They are just one species of bird, and their numbers in the UK have increased a bit over the last couple of decades, but still the hen harrier's plight is resonant of a distant age when nature was persecuted freely.

I believe, and the RSPB believes, that this is a species which is ruthlessly killed by some of those involved with grouse shooting.  The evidence for this comes from science, rumour, film evidence, a few court cases and the more honest members of the shooting fraternity.  And this regular killing is of course totally illegal.

Things have got worse over recent years - by which I mean that the degree of honesty on this subject has decreased in the 'sporting' press and the organisations which claim to represent 'shooting folk'.  It was not so long ago that honest men from the shooting community accepted that hen harrier persecution was common and unacceptable - some even wrote scientific papers on the subject.

The pity of it is that we do not believe that everyone is 'at it' but that view would be easy to maintain since the number of voices raised against these practices in the shooting community is very small and rather quiet.  The community that protects its evil-doers has to share some culpability, surely?

Personally I get on rather well with many members of the shooting community - their and my love of the outdoors and of nature gives us quite a lot to talk about.  I wouldn't be interested in shooting grouse or pheasant but I am not personally that worried that people do - and the RSPB which remains strictly neutral on the ethics of field sports.  But illegal activity is different - and that's what raptor persecution is.  And the shooting community has gone down in my estimation because it is not honest about what so many of its members know to be true - that illegal persecution of birds of prey (hen harriers included) is widespread and covertly encouraged.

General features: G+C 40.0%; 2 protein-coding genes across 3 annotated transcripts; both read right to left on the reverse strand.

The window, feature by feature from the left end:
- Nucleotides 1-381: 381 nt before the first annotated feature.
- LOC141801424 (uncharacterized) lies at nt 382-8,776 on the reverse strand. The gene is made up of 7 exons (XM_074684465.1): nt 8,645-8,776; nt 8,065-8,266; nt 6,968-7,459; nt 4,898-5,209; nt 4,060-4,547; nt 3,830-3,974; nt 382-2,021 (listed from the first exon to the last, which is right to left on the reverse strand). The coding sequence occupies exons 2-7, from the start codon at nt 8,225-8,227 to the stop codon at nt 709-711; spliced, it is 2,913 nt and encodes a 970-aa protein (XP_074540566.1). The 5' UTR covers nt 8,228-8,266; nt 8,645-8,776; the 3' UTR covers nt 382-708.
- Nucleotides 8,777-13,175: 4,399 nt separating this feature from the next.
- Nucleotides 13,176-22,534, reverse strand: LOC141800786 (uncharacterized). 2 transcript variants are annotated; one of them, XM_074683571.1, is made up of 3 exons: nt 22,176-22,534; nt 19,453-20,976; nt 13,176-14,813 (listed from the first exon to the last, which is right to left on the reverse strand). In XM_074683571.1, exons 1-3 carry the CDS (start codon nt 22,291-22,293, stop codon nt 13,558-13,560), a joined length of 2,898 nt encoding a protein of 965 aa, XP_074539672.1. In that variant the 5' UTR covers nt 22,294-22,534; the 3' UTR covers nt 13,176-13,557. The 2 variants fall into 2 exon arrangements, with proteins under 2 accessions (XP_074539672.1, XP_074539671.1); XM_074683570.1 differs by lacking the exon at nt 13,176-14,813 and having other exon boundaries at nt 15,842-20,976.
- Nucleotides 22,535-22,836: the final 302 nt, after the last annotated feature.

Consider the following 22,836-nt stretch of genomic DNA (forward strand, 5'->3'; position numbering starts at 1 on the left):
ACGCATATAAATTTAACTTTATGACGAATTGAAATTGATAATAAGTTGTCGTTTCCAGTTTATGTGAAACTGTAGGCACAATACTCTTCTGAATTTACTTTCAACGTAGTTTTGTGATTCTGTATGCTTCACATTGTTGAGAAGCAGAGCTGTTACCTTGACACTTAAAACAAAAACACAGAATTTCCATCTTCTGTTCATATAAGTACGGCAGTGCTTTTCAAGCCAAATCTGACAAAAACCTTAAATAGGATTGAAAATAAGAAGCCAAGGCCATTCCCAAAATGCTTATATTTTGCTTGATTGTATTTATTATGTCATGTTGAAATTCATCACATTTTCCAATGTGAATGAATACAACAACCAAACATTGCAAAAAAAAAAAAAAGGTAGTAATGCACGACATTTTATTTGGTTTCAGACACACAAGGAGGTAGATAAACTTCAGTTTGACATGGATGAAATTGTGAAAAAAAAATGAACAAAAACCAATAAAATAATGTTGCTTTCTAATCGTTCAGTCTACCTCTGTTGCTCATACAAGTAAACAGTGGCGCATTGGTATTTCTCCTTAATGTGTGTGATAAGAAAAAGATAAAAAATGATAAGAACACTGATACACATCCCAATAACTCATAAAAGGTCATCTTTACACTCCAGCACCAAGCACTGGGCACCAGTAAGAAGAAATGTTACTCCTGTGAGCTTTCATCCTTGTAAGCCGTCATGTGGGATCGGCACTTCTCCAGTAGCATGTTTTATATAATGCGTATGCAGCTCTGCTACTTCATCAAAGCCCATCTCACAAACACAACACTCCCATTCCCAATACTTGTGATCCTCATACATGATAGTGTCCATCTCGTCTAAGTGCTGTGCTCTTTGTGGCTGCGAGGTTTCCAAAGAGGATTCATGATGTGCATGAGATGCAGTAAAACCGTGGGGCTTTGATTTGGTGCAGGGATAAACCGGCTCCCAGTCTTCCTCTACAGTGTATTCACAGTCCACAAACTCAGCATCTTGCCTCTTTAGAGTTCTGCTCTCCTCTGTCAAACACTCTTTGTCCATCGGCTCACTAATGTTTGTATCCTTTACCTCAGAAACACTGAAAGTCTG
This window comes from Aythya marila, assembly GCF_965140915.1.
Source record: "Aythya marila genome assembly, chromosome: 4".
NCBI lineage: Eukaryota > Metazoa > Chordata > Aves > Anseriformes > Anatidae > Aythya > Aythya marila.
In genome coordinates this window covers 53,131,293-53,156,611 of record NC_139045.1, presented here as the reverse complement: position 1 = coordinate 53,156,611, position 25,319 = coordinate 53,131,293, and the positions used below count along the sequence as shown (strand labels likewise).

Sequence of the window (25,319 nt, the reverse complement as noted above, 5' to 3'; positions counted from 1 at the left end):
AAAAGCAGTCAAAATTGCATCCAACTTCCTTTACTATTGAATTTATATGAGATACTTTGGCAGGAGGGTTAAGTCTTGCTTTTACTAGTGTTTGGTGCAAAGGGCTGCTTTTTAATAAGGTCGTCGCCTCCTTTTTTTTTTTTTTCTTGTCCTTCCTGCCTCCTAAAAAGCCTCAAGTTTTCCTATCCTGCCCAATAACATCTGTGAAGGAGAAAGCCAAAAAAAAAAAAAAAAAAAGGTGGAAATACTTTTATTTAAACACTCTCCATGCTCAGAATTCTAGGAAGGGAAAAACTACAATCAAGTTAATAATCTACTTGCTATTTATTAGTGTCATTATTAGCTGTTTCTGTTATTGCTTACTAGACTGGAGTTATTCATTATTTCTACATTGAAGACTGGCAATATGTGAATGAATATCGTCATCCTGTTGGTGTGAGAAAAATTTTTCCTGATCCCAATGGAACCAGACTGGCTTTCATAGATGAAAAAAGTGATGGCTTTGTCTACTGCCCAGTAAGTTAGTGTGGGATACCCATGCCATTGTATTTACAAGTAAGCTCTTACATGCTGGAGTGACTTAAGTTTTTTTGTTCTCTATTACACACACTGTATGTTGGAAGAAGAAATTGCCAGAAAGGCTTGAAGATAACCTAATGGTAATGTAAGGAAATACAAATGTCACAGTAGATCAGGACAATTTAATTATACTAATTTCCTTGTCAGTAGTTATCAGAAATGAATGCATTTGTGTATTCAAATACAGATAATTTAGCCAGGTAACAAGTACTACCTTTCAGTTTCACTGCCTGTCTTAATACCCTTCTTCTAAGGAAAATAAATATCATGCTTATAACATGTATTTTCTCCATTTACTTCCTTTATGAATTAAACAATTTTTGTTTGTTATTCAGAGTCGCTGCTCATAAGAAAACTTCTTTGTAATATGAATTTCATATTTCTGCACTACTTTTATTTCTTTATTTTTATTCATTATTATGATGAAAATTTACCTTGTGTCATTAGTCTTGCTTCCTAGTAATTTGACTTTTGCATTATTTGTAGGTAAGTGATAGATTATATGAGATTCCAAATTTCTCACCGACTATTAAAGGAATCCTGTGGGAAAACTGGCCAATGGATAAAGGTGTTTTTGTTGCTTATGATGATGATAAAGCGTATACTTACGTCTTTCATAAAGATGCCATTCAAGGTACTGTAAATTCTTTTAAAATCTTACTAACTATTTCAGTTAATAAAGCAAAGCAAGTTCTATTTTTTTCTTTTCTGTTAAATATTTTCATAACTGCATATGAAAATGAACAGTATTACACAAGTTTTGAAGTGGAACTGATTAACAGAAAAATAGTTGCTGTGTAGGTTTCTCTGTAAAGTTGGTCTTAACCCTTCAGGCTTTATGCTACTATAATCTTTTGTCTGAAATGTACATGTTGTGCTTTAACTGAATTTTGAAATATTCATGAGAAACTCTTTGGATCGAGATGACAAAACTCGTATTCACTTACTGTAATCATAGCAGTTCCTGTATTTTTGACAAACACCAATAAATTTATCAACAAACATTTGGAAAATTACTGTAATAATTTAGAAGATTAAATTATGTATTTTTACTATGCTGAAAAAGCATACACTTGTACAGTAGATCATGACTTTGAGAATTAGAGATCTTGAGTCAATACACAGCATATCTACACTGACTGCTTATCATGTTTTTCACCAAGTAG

I have had moments when I have wondered whether this issue is so small in the big scheme of things that we should simply move on.  But then I always come back to the fact that if the RSPB does not speak up about this issue then precious few others will.  And it's wrong - killing protected wildlife is wrong.

But what do you think?  Should the RSPB take a deep breath and calm down on this subject - or perhaps redouble its efforts?  You tell me.

Previous blogs on this subject are (here, here, here, here, here and here) and here too.

 

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  • james m. Always good to read your comments as a moderate voice of shooting. And it saddens me that this gulf appears to have grown up between shooters and the RSPB. If Mark has been too strident in his comments (and I don't know enough to say that he has) then parts of the shooting press are at least as much to blame; the 9th March issue of Shooting Times contains so much anti RSPB material as to be laughable.

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  • james m. Always good to read your comments as a moderate voice of shooting. And it saddens me that this gulf appears to have grown up between shooters and the RSPB. If Mark has been too strident in his comments (and I don't know enough to say that he has) then parts of the shooting press are at least as much to blame; the 9th March issue of Shooting Times contains so much anti RSPB material as to be laughable.

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